Big apartment buildings are going up in the popular Bishop Arts District neighborhood with about 1,000 new units coming soon.
The first new units are on Zang Boulevard along the Oak Cliff street car line.
People in the existing retail and restaurant district of older restored buildings near Davis Street and Bishop Avenue have mixed feelings about the new construction.
"We're really, really excited about the growth that's happening," said Bishop Arts merchant Cody Ellison, who operates two existing business in Bishop Arts and plans to open an art gallery.
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Ellison said the new development will compliment what is already there.
"We are already a destination. I have people from Oklahoma, Arkansas, we have a big draw from North Dallas, Allen, Plano that come in. And it's really a way to get away when you don't have the time to travel far," Ellison said.
Sisters Lea McCall and Lynn Mitchell grew up in Oak Cliff and enjoy returning to Bishop Arts for shopping and dining. They can see why more people would like to live there.
"It's fun. There's plenty of things to do right here, and you're a hop, skip and a jump to Dallas," Lynn Mitchell said.
But the Oak Cliff natives do not like the new construction.
"To me, it just ruins the neighborhood," Lea McCall said. "So many people are going to fluctuate in here. And cars? I mean, look at it. There's traffic already."
Ellison said the new developments will all have on-site parking for apartment tenants and new retail businesses in those buildings. He said 200 new public parking spaces are also included in the Bishop Arts plan. And he said an improved valet parking arrangement by existing merchants now helps people arriving on Bishop Avenue south of Davis Street.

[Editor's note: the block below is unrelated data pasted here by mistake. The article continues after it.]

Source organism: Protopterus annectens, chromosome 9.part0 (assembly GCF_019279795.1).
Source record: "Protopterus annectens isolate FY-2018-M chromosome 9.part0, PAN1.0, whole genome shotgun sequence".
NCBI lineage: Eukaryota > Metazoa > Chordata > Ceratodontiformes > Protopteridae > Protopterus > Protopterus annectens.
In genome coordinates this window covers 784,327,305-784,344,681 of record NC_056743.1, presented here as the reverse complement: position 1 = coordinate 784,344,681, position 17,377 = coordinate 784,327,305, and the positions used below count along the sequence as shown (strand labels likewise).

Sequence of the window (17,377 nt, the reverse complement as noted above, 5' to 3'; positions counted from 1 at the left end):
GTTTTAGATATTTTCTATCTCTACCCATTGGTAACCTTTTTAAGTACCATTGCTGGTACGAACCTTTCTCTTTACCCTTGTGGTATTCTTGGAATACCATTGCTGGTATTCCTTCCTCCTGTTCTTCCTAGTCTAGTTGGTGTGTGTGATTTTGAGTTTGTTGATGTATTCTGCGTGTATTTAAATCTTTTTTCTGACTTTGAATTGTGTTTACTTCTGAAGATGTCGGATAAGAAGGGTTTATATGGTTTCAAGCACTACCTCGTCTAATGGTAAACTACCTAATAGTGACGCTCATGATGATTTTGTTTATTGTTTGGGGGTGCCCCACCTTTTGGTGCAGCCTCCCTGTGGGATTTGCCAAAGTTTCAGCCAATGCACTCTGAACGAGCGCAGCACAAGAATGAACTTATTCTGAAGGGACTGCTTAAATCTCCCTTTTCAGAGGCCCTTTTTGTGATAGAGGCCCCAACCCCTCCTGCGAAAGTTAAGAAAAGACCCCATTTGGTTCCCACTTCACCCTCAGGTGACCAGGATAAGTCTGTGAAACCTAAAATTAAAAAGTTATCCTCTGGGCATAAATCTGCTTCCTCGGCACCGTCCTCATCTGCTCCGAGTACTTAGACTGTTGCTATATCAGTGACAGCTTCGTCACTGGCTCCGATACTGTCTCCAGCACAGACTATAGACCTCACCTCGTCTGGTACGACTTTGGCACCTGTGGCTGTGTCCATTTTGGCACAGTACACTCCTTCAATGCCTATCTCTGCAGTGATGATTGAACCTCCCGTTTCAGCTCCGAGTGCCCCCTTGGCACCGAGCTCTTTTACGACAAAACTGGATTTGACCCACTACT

"Before, valet was just for restaurants," Ellison said. "Now anyone can valet."
Former Dallas City Councilman Bob Stimson was also the Oak Cliff Chamber of Commerce president for many years when the Bishop Arts area was not the thriving destination it is today. He was involved in planning for these developments.
"I'm excited about what's going on in Bishop Arts these days," Stimson said. "All of the construction, all of the building that's going on there was by design."
Stimson said neighbors had input in the planning that was intended to boost property values and make the neighborhood healthier for the people who were already there.
"We wanted to make sure that Bishop Arts stayed around and was always popular. So, we put in the street car, and we put in the zoning that would allow the development to happen along the major commercial corridors," he said.
Stimson admits some tenants who lived in a few rundown properties that were torn down to make way for redevelopment may no longer be able to afford living in Bishop Arts. But he said the area needed a boost, and the city is better off for what is happening in the area.
"It is a great story of how to redevelop an aging neighborhood without doing a whole lot of displacement," Stimson said.
Lynn McCall sees other motives for the city.
"They want the tax money," she said.
All interested parties will see how the new arrangement works as hundreds of new apartments open to tenants this summer.